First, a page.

The Mystery of Grace

Updated: Sep 19, 2019

What does grace mean to you?


I feel like I didn’t have a true grip on grace until I had my son. I had listened to this concept loosely. My whole life. In church. Out of church. But I never really understood how the tenderness of love inspires grace.

Until I experienced it.


I knew when I started parenting that I was not going to be an authoritarian. The words “controlling” and “children” used in the same sentence never quite resonated with me. Because let’s be real...anytime someone feels controlled...they are going to buck.


And I don’t believe that control actually stops behavior in the long run. They will absolutely still find a way to do that thing, they will just get better at hiding it.


But the truth is that...our kids are going to mess up. They are going to mess up small and they are going to mess up big.


And our responses to those messes either connect them to grace or connect them to shame.


So many times our responses to those mess ups are the exact words that we say to ourselves when we make mistakes.


And so many times the response to our children’s mess can actually be more about us than it is about them.

Meaning that it is less about their behavior and more about how WE feel in that moment about their behavior.


Boundaries are so important. But so is grace. We need the beautiful balance of them both.


When we can learn to receive grace only then can we tangibly teach our children what a gift it is.


If we don’t stand in a revelation of the grace that has been given to us, then we will never be able to lend that grace to anyone.

And that’s the point right?

That you would become so filled, that you can multiply it, and give it away. Over and over and over.


Ask yourself.

How hard are you on yourself when you mess up?


How do you feel when you don’t know something? Especially when everyone else is somehow clued into this very sensical fact that you have missed.


What is the dialogue of your inner world when you don’t do something exactly right?


What happens when it’s not perfect the first time you attempted a task?


How do you feel when you are corrected?


I think the things that we cultivate internally, naturally influence our world externally. There is this natural spillover. All the goodness. All the greatness. Even the dysfunction and pain.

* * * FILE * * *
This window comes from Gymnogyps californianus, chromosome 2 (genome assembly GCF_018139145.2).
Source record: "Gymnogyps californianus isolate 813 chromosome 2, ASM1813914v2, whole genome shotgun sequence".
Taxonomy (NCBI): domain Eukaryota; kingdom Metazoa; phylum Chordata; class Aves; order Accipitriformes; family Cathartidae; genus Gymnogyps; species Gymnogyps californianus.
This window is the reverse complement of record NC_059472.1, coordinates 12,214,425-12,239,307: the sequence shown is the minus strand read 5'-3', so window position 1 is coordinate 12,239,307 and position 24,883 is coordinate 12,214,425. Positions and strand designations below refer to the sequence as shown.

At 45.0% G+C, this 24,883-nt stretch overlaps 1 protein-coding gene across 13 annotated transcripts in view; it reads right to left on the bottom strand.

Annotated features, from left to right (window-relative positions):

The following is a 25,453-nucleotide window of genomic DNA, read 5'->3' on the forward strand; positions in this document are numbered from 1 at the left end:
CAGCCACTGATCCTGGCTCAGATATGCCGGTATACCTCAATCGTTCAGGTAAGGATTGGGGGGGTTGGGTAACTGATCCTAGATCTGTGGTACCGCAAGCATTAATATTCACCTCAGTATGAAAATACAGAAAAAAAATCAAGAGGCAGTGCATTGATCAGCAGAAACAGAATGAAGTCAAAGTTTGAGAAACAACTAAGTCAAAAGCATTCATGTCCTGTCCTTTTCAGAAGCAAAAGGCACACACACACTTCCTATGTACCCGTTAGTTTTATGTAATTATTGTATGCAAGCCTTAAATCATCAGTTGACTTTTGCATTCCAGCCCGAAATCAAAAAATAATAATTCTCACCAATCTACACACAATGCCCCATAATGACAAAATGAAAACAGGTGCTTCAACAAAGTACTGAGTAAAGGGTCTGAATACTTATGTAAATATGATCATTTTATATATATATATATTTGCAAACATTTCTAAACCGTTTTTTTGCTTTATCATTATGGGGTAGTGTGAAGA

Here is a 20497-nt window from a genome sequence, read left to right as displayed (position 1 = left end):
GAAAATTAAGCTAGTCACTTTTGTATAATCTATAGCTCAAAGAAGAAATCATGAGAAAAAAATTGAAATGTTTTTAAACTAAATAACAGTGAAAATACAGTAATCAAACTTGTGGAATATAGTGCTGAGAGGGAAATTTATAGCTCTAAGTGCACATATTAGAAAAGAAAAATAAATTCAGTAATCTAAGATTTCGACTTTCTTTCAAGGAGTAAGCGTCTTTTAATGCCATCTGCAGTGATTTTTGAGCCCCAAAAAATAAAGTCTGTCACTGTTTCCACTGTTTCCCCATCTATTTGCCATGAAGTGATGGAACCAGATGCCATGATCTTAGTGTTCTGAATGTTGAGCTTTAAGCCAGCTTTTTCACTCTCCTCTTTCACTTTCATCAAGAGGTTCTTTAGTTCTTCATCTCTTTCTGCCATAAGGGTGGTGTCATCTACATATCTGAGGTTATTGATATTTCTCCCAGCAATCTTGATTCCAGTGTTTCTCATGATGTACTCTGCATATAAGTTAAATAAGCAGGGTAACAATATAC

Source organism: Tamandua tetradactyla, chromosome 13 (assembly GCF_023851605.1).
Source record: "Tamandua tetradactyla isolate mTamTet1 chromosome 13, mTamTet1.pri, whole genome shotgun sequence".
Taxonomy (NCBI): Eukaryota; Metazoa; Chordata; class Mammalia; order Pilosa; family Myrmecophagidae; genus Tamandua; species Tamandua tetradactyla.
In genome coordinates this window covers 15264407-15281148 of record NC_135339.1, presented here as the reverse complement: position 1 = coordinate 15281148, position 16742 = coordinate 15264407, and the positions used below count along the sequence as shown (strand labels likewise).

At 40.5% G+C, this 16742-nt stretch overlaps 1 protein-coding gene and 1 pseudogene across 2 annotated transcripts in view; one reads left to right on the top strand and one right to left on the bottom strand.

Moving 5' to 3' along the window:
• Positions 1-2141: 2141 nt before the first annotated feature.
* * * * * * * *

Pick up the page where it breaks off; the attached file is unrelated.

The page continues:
If we are stewarding our hearts to receive the grace that has already been laid before us. It’s much more natural for us to look at our children and extend the same grace that they need.


But when we sit in the place of judgement of ourselves, listening to the voice of criticism, never quite being enough...we actually extend that to our children. Maybe not intentionally, but we do. We can try to hide those things from them, but it has a way of seeping out.


So I felt like grace is sort of this overused Christianese term, and I needed to actually write out my interpretation of its meaning to bring you where I’m going.

So here we are:


Grace is the unmerited mercy and love being present in the most offensive moments of your life. Even in an offense that you may have incited, caused, or intentionally carried out.


It’s stepping into the worst version of yourself and still receiving love and grace like you’re the best version of yourself.


It’s taking hard moments into connection instead of separation.


That’s crazy right. But it’s the truth.


And this is what it to means to be a son and a daughter of a good Father. What if we could grab ahold of that in our hearts, and learn to look at our own children the way the Father sees us?


What would grace look like when it is intentionally cultivated in your home?


What would it look like for you receive the fullness of grace in your life?


What if it was okay to mess up.

What if you traded the self judgement, not-good-enoughs, and inner critic to a voice that actually liked you. A voice that rooted for you. A voice that could guide you into learning. And a voice that would call you up into wholeness. A voice that could call out the gold underneath the layers of shame. And what if we just all acknowledged that we are all on a learning journey. That we will be learning our whole lives. It never ends. It’s constant and steady.


Often times, our children are the spark plug to our learning.

And perhaps, a gift that will ripple into the span of their lives would be to root our hearts into that mysterious grace. That it may strengthen us. Empower us. And that we can teach our children how to live bravely because their connection to that grace is profoundly evident in their lives.


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